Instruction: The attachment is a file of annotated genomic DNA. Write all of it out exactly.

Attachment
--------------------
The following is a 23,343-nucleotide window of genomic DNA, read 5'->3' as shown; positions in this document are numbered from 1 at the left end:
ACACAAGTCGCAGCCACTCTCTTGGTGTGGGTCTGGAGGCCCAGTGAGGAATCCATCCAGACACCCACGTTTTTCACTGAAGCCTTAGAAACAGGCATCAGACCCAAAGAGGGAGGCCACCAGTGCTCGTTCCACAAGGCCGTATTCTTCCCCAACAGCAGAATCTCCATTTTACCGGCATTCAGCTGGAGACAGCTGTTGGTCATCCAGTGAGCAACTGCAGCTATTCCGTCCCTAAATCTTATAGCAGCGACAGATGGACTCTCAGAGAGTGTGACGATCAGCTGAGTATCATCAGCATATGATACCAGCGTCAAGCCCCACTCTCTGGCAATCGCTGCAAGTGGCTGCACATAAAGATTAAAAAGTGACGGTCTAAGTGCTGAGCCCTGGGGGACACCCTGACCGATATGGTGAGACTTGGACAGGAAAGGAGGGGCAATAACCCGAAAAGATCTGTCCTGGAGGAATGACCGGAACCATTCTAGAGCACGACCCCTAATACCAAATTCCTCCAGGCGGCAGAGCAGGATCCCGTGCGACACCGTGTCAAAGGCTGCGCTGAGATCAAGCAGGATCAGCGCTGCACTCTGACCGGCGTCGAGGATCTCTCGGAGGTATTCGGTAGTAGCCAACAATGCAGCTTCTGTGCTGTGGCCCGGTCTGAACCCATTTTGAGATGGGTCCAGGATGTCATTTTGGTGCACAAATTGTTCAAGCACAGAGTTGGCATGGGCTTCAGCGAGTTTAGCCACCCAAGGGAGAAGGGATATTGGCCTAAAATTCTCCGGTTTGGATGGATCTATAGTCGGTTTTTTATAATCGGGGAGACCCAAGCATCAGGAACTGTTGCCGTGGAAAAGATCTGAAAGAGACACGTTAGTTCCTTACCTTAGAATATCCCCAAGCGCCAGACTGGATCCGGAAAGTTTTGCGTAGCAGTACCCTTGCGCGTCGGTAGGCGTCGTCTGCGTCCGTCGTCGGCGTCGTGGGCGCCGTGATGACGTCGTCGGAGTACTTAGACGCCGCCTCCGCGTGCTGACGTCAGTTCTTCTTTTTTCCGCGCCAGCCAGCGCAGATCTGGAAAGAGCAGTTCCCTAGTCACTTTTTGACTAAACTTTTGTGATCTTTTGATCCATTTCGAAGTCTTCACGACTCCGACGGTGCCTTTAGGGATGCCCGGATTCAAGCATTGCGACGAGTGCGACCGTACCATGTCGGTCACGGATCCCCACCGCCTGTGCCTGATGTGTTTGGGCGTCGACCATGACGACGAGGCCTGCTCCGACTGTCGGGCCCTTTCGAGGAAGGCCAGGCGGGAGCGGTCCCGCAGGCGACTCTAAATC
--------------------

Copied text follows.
The following is a 23,343-nucleotide window of genomic DNA, read 5'->3' as shown; positions in this document are numbered from 1 at the left end:
ACACAAGTCGCAGCCACTCTCTTGGTGTGGGTCTGGAGGCCCAGTGAGGAATCCATCCAGACACCCACGTTTTTCACTGAAGCCTTAGAAACAGGCATCAGACCCAAAGAGGGAGGCCACCAGTGCTCGTTCCACAAGGCCGTATTCTTCCCCAACAGCAGAATCTCCATTTTACCGGCATTCAGCTGGAGACAGCTGTTGGTCATCCAGTGAGCAACTGCAGCTATTCCGTCCCTAAATCTTATAGCAGCGACAGATGGACTCTCAGAGAGTGTGACGATCAGCTGAGTATCATCAGCATATGATACCAGCGTCAAGCCCCACTCTCTGGCAATCGCTGCAAGTGGCTGCACATAAAGATTAAAAAGTGACGGTCTAAGTGCTGAGCCCTGGGGGACACCCTGACCGATATGGTGAGACTTGGACAGGAAAGGAGGGGCAATAACCCGAAAAGATCTGTCCTGGAGGAATGACCGGAACCATTCTAGAGCACGACCCCTAATACCAAATTCCTCCAGGCGGCAGAGCAGGATCCCGTGCGACACCGTGTCAAAGGCTGCGCTGAGATCAAGCAGGATCAGCGCTGCACTCTGACCGGCGTCGAGGATCTCTCGGAGGTATTCGGTAGTAGCCAACAATGCAGCTTCTGTGCTGTGGCCCGGTCTGAACCCATTTTGAGATGGGTCCAGGATGTCATTTTGGTGCACAAATTGTTCAAGCACAGAGTTGGCATGGGCTTCAGCGAGTTTAGCCACCCAAGGGAGAAGGGATATTGGCCTAAAATTCTCCGGTTTGGATGGATCTATAGTCGGTTTTTTATAATCGGGGAGACCCAAGCATCAGGAACTGTTGCCGTGGAAAAGATCTGAAAGAGACACGTTAGTTCCTTACCTTAGAATATCCCCAAGCGCCAGACTGGATCCGGAAAGTTTTGCGTAGCAGTACCCTTGCGCGTCGGTAGGCGTCGTCTGCGTCCGTCGTCGGCGTCGTGGGCGCCGTGATGACGTCGTCGGAGTACTTAGACGCCGCCTCCGCGTGCTGACGTCAGTTCTTCTTTTTTCCGCGCCAGCCAGCGCAGATCTGGAAAGAGCAGTTCCCTAGTCACTTTTTGACTAAACTTTTGTGATCTTTTGATCCATTTCGAAGTCTTCACGACTCCGACGGTGCCTTTAGGGATGCCCGGATTCAAGCATTGCGACGAGTGCGACCGTACCATGTCGGTCACGGATCCCCACCGCCTGTGCCTGATGTGTTTGGGCGTCGACCATGACGACGAGGCCTGCTCCGACTGTCGGGCCCTTTCGAGGAAGGCCAGGCGGGAGCGGTCCCGCAGGCGACTCTAAATC